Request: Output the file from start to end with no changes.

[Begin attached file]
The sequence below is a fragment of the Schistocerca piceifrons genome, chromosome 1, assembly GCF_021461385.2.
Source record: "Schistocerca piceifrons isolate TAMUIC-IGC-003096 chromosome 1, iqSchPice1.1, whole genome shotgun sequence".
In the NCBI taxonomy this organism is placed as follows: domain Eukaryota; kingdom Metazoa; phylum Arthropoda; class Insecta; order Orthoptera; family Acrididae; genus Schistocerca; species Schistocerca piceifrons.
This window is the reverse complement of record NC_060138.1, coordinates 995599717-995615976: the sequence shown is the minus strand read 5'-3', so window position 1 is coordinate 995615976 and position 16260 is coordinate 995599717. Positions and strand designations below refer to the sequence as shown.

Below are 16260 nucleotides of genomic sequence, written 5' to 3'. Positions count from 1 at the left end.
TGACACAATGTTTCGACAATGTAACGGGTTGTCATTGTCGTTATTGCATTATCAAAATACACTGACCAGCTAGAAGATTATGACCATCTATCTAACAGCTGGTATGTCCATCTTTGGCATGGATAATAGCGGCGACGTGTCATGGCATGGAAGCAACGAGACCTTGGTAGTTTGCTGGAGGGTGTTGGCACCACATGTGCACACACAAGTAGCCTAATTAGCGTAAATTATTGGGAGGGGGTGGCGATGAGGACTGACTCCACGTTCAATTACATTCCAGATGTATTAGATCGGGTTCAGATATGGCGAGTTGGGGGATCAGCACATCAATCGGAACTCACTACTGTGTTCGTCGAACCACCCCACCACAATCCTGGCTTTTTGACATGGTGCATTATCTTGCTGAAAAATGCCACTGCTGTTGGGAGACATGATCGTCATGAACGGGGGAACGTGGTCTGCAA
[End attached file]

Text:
The sequence below is a fragment of the Schistocerca piceifrons genome, chromosome 1, assembly GCF_021461385.2.
Source record: "Schistocerca piceifrons isolate TAMUIC-IGC-003096 chromosome 1, iqSchPice1.1, whole genome shotgun sequence".
In the NCBI taxonomy this organism is placed as follows: domain Eukaryota; kingdom Metazoa; phylum Arthropoda; class Insecta; order Orthoptera; family Acrididae; genus Schistocerca; species Schistocerca piceifrons.
This window is the reverse complement of record NC_060138.1, coordinates 995599717-995615976: the sequence shown is the minus strand read 5'-3', so window position 1 is coordinate 995615976 and position 16260 is coordinate 995599717. Positions and strand designations below refer to the sequence as shown.

Below are 16260 nucleotides of genomic sequence, written 5' to 3'. Positions count from 1 at the left end.
TGACACAATGTTTCGACAATGTAACGGGTTGTCATTGTCGTTATTGCATTATCAAAATACACTGACCAGCTAGAAGATTATGACCATCTATCTAACAGCTGGTATGTCCATCTTTGGCATGGATAATAGCGGCGACGTGTCATGGCATGGAAGCAACGAGACCTTGGTAGTTTGCTGGAGGGTGTTGGCACCACATGTGCACACACAAGTAGCCTAATTAGCGTAAATTATTGGGAGGGGGTGGCGATGAGGACTGACTCCACGTTCAATTACATTCCAGATGTATTAGATCGGGTTCAGATATGGCGAGTTGGGGGATCAGCACATCAATCGGAACTCACTACTGTGTTCGTCGAACCACCCCACCACAATCCTGGCTTTTTGACATGGTGCATTATCTTGCTGAAAAATGCCACTGCTGTTGGGAGACATGATCGTCATGAACGGGGGAACGTGGTCTGCAA